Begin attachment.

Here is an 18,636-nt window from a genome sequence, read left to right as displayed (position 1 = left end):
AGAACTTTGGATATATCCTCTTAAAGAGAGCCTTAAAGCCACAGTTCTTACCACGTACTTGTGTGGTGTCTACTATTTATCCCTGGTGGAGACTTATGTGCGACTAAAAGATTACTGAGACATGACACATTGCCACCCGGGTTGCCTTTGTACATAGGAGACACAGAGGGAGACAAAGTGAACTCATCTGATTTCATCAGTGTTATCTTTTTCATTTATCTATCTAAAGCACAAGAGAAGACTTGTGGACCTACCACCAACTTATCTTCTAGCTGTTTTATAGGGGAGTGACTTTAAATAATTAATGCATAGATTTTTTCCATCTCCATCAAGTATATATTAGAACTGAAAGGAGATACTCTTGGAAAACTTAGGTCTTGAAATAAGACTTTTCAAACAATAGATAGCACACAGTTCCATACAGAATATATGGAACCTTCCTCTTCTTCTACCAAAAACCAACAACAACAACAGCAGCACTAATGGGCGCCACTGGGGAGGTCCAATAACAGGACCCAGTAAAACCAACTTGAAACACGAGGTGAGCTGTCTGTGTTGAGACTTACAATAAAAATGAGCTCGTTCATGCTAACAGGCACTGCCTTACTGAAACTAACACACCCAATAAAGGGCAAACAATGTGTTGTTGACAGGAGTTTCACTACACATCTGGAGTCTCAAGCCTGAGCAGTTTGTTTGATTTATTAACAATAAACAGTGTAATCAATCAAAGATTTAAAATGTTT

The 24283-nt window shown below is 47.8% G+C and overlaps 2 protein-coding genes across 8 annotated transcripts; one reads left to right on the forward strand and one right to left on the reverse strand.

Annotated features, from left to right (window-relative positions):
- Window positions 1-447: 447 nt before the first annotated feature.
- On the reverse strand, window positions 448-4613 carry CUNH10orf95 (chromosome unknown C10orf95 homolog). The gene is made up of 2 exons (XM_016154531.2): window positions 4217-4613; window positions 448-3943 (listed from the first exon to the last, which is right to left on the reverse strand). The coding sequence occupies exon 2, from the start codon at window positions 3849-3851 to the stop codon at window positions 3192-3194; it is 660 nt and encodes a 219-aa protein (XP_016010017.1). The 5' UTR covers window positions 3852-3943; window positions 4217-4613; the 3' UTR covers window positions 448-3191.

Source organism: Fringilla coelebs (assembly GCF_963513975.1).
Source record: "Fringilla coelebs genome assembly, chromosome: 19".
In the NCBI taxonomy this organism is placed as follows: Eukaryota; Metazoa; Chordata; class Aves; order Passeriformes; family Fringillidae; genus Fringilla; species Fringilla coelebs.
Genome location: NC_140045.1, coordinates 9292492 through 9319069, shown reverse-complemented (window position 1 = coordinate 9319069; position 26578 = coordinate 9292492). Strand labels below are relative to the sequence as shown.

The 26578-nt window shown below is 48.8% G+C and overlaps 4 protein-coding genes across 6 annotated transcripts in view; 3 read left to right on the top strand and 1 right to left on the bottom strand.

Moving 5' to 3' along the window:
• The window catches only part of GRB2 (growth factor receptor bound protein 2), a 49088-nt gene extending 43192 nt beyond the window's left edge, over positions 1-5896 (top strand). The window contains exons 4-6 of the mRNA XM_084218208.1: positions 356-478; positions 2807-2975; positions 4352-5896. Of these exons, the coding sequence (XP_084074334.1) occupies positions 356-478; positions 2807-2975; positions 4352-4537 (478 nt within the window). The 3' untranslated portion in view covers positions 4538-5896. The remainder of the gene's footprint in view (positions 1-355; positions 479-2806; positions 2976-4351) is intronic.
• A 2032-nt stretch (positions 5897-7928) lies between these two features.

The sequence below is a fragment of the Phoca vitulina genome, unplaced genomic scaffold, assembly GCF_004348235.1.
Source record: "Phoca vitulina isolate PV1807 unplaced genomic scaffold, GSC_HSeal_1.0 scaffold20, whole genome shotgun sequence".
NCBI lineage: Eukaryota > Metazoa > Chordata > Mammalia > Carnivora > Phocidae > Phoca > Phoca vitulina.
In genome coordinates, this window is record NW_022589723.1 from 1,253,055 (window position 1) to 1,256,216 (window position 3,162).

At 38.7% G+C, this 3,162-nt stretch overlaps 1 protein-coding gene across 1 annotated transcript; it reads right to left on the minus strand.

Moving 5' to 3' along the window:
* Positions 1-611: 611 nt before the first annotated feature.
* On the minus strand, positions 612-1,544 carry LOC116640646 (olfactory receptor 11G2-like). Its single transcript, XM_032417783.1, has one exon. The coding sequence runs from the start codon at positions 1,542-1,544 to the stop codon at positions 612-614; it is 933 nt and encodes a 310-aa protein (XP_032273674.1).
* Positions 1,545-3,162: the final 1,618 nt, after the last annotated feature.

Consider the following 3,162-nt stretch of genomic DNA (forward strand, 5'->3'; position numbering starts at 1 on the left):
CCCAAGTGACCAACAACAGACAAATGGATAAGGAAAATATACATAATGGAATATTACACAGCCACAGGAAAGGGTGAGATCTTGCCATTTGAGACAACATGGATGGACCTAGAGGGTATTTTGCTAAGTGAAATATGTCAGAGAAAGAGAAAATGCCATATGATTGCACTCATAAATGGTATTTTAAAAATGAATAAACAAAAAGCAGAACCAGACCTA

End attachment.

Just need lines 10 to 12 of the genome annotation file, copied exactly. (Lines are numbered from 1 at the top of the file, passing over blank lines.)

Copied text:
Genome location: NC_140045.1, coordinates 9292492 through 9319069, shown reverse-complemented (window position 1 = coordinate 9319069; position 26578 = coordinate 9292492). Strand labels below are relative to the sequence as shown.

The 26578-nt window shown below is 48.8% G+C and overlaps 4 protein-coding genes across 6 annotated transcripts in view; 3 read left to right on the top strand and 1 right to left on the bottom strand.

Moving 5' to 3' along the window: